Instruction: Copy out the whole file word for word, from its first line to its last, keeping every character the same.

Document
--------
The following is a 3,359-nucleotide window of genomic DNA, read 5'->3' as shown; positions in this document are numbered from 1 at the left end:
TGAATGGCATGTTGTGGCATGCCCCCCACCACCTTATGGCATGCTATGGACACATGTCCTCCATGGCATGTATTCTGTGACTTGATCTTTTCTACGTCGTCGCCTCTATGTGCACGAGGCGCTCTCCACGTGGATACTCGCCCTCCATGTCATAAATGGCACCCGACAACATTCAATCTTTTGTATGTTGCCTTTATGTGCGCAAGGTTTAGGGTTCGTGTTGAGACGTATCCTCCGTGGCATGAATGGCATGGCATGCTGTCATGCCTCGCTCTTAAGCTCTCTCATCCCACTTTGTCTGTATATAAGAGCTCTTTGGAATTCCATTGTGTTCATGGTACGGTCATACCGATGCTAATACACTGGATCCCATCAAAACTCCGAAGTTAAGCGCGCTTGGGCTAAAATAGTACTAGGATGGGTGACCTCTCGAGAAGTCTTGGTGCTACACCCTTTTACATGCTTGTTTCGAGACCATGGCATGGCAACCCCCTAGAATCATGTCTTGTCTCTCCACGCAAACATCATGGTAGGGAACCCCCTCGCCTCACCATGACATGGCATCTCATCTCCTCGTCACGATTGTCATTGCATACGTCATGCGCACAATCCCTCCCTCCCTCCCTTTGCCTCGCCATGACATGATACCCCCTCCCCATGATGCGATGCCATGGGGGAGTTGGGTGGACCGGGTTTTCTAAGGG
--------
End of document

The following is a 3,359-nucleotide window of genomic DNA, read 5'->3' as shown; positions in this document are numbered from 1 at the left end:
TGAATGGCATGTTGTGGCATGCCCCCCACCACCTTATGGCATGCTATGGACACATGTCCTCCATGGCATGTATTCTGTGACTTGATCTTTTCTACGTCGTCGCCTCTATGTGCACGAGGCGCTCTCCACGTGGATACTCGCCCTCCATGTCATAAATGGCACCCGACAACATTCAATCTTTTGTATGTTGCCTTTATGTGCGCAAGGTTTAGGGTTCGTGTTGAGACGTATCCTCCGTGGCATGAATGGCATGGCATGCTGTCATGCCTCGCTCTTAAGCTCTCTCATCCCACTTTGTCTGTATATAAGAGCTCTTTGGAATTCCATTGTGTTCATGGTACGGTCATACCGATGCTAATACACTGGATCCCATCAAAACTCCGAAGTTAAGCGCGCTTGGGCTAAAATAGTACTAGGATGGGTGACCTCTCGAGAAGTCTTGGTGCTACACCCTTTTACATGCTTGTTTCGAGACCATGGCATGGCAACCCCCTAGAATCATGTCTTGTCTCTCCACGCAAACATCATGGTAGGGAACCCCCTCGCCTCACCATGACATGGCATCTCATCTCCTCGTCACGATTGTCATTGCATACGTCATGCGCACAATCCCTCCCTCCCTCCCTTTGCCTCGCCATGACATGATACCCCCTCCCCATGATGCGATGCCATGGGGGAGTTGGGTGGACCGGGTTTTCTAAGGG